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The Indian Clerk
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Stephen Fry is writing the screenplay and Scott Rudin is producing the film for Miramax, to be filmed in 2009. For fans of Proof by David Auburn, Possession by A.S. Byatt and A Beautiful Mind (a film starring Russell Crowe).Based on a remarkable true story.

About the Author

David Leavitt is the author of several novels including The Lost Language of Cranes, three story collections and, most recently, The Body of Jonah Boyd. He lives in Gainesville, where he teaches at the University of Florida and edits the literary journal Subtropics.

Reviews

Set at Cambridge University in the early 20th century, this ambitious new historical novel from the author of The Lost Language of Cranes is based on the life of English mathematician G.H. Hardy and his partnership with the self-taught Indian genius Ramanujan, whom Hardy was instrumental in bringing to England. Although Leavitt has written with a very literate reader in mind and has clearly done his math homework, it is not necessary to know anything about the featured Reimann hypothesis to enjoy this excellent book. Among the many themes explored here are the conflict between scientific rationalism and ancient religious traditions, the terrible culture shock Indians felt in England 100 years ago, the disastrous effect the Great War had on life in Cambridge, and, most of all, the frailty of human relationships. Highly recommended for all academic libraries and also suggested for larger public collections.-Leslie Patterson, Brown Univ. Lib., Providence, RI Copyright 2007 Reed Business Information.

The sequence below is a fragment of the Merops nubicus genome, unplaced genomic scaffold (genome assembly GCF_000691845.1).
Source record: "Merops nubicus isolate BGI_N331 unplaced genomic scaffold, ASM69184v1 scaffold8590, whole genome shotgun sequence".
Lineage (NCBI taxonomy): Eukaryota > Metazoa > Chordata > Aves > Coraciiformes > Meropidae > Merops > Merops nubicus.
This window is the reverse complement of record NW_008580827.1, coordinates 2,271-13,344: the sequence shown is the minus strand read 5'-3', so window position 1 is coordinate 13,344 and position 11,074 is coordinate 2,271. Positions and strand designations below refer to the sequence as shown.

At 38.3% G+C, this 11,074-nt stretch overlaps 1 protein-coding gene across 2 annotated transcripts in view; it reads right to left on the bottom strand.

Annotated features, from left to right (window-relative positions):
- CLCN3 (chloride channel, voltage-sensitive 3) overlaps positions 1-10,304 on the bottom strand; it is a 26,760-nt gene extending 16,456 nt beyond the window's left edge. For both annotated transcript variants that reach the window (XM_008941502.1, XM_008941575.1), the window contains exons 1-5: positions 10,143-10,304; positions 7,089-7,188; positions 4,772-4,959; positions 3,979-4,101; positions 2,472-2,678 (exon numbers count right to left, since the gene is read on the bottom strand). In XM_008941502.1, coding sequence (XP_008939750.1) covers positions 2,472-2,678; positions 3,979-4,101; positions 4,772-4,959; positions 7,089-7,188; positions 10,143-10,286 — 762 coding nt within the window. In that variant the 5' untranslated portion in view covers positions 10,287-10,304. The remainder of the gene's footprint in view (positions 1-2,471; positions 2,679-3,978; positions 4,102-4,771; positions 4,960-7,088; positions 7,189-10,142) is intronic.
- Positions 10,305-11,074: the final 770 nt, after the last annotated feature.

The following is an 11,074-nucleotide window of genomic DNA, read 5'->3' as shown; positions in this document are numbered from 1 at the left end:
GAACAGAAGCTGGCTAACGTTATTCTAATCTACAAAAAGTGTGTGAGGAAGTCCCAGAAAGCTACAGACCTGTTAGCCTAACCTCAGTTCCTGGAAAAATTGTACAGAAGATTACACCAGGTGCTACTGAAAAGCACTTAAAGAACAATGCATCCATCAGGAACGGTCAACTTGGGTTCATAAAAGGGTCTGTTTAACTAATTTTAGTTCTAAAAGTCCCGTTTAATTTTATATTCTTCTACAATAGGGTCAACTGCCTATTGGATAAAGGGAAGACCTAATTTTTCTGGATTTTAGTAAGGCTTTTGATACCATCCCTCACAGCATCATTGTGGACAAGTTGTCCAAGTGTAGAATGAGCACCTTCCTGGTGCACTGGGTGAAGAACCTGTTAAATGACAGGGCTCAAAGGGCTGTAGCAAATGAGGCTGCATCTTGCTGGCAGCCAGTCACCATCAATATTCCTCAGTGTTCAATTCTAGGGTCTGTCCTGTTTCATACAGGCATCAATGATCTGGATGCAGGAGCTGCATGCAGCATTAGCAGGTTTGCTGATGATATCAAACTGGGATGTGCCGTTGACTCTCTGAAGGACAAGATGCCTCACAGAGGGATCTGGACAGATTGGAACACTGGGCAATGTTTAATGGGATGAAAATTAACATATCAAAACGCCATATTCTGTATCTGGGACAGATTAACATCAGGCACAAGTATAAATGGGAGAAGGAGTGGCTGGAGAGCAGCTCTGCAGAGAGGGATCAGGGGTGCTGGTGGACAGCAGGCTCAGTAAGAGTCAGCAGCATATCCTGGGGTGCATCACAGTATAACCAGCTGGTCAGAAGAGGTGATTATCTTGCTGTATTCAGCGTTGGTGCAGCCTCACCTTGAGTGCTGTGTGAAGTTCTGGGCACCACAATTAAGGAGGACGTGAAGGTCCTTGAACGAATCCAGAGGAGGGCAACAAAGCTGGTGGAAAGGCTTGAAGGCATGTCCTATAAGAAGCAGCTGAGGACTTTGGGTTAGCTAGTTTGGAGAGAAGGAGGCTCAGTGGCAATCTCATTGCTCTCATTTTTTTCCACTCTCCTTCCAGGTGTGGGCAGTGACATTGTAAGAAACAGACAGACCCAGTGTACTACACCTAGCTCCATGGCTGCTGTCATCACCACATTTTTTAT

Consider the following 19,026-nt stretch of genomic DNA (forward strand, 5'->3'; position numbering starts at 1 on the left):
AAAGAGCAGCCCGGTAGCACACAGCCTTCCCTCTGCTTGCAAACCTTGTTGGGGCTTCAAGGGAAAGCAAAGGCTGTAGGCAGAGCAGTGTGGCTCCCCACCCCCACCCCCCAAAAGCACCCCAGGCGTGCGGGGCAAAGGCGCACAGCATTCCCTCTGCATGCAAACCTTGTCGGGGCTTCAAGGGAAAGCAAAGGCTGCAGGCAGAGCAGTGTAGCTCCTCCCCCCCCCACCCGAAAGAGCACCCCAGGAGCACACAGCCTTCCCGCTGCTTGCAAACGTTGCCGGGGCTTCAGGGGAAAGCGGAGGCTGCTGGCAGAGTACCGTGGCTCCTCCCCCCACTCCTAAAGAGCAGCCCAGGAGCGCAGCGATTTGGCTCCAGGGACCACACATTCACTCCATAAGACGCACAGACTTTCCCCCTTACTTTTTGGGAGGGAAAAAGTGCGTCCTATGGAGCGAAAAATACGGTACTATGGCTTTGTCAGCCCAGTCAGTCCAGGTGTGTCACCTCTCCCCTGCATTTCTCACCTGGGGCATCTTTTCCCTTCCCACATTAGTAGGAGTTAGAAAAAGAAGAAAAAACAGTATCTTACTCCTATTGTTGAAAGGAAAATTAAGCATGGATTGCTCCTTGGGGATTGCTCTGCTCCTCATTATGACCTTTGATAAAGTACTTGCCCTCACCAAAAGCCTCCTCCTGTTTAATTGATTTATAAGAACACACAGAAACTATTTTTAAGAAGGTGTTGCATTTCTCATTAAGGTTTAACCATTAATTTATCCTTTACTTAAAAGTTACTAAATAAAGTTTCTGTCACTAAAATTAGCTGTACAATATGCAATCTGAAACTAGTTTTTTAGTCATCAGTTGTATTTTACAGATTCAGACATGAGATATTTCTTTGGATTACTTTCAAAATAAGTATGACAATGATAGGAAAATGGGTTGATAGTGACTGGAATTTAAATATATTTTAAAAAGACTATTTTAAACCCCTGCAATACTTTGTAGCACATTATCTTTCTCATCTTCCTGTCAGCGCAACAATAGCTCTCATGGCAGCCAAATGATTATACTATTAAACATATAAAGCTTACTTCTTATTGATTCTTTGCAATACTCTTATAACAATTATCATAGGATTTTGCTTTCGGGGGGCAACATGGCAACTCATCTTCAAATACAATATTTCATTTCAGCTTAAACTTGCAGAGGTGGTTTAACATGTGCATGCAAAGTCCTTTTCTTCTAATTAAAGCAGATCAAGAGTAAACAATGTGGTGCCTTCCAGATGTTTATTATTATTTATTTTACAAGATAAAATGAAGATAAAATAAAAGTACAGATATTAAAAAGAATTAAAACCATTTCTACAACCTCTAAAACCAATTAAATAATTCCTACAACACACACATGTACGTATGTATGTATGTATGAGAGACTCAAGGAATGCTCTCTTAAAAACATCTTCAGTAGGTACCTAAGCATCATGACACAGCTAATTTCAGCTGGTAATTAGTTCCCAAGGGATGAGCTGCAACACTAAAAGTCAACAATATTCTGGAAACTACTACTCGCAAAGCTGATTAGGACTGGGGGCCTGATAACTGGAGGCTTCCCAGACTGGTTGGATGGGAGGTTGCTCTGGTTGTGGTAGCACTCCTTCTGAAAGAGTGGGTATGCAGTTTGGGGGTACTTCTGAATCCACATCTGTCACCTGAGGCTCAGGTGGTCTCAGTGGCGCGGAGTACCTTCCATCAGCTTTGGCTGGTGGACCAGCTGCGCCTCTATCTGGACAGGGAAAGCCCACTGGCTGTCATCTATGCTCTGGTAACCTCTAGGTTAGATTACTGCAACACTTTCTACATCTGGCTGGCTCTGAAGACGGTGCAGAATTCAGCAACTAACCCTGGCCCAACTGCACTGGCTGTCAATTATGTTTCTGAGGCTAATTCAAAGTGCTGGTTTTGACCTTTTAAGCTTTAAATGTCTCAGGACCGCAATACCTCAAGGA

'A loving exploration of one of the greatest collaborations of the past century, The Indian Clerk is a novel that brilliantly orchestrates questions of colonialism, sexual identity and the nature of genius' Manil Suri 'Leavitt brings to life a world of maths and mysticism' Observer 'Impressive ... Leavitt plunges us, like Ramanujan, into a world of academic squabbling and wartime privation' Times Literary Supplement 'Excellent ... His Hardy is a superb creation ... The author also synthesises huge amounts of engrossing period gossip ... the snatches of backbiting and shop-talk richly convey the anxieties of the intellectual climate' Saturday Telegraph

Ambitious, erudite and well-sourced, Leavitt's 12th work of fiction centers on the relationship between mathematicians G.H. Hardy (1877-1947) and Srinivasa Ramanujan (1887-1920). In January of 1913, Cambridge-based Hardy receives a nine-page letter filled with prime number theorems from S. Ramanujan, a young accounts clerk in Madras. Intrigued, Hardy consults his colleague and collaborator, J.E. Littlewood; the two soon decide Ramanujan is a mathematical genius and that he should emigrate to Cambridge to work with them. Hardy recruits the young, eager don, Eric Neville, and his wife, Alice, to travel to India and expedite Ramanujan's arrival; Alice's changing affections, WWI and Ramanujan's enigmatic ailments add obstacles. Meanwhile, Hardy, a reclusive scholar and closeted homosexual, narrates a second story line cast as a series of 1936 Harvard lectures, some of them imagined. Ramanujan comes to renown as the "the Hindu calculator"; discussions of mathematics and bits of Cambridge's often risque academic culture (including D.H. Lawrence's 1915 visit) add authenticity. Hardy is hardly likable, however, and Leavitt (While England Sleeps, etc.) packs too much into the epic-length proceedings, at the expense of pace. (Sept.) Copyright 2007 Reed Business Information.

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